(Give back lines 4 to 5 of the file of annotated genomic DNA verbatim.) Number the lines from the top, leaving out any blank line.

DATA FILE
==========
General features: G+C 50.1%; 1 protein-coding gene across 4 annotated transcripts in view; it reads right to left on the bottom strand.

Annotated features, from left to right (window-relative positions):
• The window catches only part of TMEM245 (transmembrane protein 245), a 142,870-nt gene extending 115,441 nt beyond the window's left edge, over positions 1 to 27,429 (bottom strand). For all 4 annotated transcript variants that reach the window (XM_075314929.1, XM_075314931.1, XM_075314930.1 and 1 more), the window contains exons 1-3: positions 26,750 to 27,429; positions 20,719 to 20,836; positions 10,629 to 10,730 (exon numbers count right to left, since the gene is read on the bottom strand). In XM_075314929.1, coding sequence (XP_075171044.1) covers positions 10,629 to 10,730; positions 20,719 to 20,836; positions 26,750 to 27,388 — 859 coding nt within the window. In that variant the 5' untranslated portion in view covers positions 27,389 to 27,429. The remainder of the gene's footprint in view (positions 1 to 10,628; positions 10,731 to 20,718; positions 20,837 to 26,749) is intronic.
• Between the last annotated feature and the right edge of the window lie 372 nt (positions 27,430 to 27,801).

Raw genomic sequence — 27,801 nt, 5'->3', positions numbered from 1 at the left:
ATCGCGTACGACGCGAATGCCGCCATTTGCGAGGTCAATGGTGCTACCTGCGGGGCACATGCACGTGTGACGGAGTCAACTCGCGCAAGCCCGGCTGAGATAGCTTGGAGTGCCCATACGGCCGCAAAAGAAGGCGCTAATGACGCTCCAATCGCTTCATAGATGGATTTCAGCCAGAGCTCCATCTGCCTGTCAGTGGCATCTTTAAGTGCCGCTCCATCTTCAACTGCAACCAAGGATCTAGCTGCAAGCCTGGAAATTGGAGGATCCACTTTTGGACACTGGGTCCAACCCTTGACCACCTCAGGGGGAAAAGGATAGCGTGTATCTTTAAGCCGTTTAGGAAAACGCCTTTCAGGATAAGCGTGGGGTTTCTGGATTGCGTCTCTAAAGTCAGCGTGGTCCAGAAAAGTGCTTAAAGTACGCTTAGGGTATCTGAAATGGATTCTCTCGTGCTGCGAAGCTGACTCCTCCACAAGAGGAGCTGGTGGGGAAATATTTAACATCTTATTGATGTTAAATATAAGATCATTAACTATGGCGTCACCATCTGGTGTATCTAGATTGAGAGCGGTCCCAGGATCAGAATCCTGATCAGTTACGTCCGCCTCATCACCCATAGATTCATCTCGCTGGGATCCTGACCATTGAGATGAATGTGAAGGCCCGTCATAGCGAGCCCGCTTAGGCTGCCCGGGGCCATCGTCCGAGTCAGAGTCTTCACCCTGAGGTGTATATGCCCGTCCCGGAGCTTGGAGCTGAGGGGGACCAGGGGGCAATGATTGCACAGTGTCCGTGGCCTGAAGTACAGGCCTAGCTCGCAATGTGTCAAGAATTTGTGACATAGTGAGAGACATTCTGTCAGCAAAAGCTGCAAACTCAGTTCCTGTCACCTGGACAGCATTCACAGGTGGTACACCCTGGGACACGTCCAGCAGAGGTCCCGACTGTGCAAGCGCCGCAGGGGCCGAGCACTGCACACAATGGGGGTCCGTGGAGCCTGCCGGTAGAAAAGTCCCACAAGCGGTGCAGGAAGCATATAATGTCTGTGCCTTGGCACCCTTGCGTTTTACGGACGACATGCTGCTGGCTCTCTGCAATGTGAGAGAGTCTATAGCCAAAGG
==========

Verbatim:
• Between the last annotated feature and the right edge of the window lie 372 nt (positions 27,430 to 27,801).

Raw genomic sequence — 27,801 nt, 5'->3', positions numbered from 1 at the left: